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What to use to draw on stoneware.


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#1 nancylee

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Posted 08 October 2012 - 06:33 AM

Good morning,
Happy Thanksgiving to our Canadian friends, and Columbus Day to Americans! Well, I know we are all Americans, technically, but I didn't want to say USA-ans!

I was inspired to draw some silly faces, etc. on pottery, and have searched around for what to use, and can't find anything that sounds right. Does anyone know of anything that is like colored pencils that can be put on b mix stoneware so that I don't have to paint them on? I would like vibrant colors that stand up under the clear glaze. And what is the best glaze to put over a drawing so tha it isn't dull?

Thanks in advance, I appreciate the generosity you all show here,
Nancy
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Northern Woods Pottery
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#2 Marcia Selsor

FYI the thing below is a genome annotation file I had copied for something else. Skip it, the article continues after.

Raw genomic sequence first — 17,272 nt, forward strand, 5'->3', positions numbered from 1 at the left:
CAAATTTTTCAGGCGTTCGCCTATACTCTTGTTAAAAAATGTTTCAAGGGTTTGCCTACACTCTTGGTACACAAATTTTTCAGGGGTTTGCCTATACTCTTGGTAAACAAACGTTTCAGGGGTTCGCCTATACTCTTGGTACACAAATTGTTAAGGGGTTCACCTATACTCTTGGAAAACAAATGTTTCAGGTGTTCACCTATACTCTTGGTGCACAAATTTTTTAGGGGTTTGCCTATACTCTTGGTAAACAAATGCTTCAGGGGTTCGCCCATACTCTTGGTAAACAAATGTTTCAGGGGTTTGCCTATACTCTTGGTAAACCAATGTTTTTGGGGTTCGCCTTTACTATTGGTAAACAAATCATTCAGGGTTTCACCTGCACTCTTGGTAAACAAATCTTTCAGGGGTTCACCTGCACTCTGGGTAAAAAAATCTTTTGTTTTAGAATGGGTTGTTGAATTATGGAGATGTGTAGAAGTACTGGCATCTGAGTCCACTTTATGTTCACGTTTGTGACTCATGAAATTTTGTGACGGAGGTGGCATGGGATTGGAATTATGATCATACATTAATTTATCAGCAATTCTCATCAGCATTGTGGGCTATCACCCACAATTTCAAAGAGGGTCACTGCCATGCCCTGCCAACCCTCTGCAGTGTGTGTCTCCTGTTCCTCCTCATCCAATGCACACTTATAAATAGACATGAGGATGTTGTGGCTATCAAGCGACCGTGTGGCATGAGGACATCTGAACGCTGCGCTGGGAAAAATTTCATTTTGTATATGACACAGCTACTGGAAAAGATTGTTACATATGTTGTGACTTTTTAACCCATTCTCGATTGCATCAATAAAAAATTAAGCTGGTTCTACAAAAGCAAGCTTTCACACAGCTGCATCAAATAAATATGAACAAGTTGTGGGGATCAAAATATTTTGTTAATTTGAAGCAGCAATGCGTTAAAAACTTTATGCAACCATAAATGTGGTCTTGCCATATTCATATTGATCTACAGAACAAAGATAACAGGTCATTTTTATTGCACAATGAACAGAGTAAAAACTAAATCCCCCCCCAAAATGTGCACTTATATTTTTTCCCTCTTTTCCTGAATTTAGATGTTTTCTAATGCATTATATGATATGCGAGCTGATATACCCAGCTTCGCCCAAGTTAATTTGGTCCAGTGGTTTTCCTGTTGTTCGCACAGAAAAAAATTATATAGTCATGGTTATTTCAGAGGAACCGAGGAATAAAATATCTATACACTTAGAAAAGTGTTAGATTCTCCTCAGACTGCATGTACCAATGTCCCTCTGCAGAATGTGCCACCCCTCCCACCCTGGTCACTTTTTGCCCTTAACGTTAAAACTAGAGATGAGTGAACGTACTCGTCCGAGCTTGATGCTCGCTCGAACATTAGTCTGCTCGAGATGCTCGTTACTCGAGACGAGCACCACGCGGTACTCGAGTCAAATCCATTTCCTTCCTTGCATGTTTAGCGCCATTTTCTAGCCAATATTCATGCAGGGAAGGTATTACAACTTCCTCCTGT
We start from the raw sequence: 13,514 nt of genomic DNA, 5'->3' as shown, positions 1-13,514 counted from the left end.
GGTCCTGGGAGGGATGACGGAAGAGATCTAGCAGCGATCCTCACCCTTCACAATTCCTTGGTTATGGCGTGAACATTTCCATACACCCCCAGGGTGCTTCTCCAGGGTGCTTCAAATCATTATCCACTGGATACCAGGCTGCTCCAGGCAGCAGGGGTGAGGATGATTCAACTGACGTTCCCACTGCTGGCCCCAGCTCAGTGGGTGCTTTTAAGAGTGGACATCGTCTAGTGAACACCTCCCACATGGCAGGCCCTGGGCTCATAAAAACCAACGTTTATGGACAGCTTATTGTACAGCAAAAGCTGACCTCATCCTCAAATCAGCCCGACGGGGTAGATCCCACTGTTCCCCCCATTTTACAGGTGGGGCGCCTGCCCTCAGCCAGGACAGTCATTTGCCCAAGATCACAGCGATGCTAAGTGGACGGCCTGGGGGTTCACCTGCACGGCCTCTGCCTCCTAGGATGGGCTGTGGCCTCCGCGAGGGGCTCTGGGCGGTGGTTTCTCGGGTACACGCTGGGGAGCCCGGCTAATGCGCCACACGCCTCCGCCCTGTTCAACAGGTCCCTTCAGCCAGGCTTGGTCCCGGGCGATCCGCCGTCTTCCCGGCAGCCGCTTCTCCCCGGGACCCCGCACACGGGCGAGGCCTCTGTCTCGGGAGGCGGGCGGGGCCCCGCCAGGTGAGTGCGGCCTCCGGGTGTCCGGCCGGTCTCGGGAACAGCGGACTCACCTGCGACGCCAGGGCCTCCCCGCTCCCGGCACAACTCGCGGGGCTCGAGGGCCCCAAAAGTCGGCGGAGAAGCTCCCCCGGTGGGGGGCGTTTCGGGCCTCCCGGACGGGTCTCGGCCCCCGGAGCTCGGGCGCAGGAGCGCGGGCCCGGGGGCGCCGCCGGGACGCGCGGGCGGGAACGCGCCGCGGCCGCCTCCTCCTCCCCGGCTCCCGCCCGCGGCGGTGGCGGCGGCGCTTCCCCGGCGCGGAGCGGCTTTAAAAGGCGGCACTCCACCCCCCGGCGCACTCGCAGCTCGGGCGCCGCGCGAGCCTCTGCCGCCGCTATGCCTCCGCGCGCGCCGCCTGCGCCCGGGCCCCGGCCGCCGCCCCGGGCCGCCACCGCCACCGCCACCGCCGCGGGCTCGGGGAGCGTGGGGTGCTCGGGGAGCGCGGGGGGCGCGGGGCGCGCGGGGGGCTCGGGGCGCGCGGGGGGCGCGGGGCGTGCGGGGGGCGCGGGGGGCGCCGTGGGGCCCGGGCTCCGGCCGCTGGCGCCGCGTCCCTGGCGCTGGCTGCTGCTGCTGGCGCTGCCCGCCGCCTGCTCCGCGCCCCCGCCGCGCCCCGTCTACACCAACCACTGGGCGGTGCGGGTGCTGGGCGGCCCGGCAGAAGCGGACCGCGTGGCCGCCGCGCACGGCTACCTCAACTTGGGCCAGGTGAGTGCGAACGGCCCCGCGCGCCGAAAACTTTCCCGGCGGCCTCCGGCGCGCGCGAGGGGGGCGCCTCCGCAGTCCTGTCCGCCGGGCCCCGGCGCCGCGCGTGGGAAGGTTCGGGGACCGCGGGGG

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Posted 08 October 2012 - 09:48 AM

There are ceramic pencils available from some suppliers. They are made by various manufacturers. I think Amaco may make some. There are also chalks or pastels as well.
Marcia

#3 Marcia Selsor

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Posted 08 October 2012 - 10:10 AM

There are ceramic pencils available from some suppliers. They are made by various manufacturers. I think Amaco may make some. There are also chalks or pastels as well.
Marcia

#4 nancylee

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Posted 08 October 2012 - 10:17 AM

Thanks, Marcia. Have you used them?
Nancy
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www.northernwoodsstudio.blogspot.com

#5 SShirley

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Posted 08 October 2012 - 11:29 AM

Here's a link you might find useful.
http://ceramicartsda...s-and-trailers/

#6 nancylee

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Posted 08 October 2012 - 01:49 PM

Thank you sshirley! The axner pens he talks about might work great!
Nancy
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www.northernwoodsstudio.blogspot.com

#7 perkolator

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Posted 09 October 2012 - 12:46 PM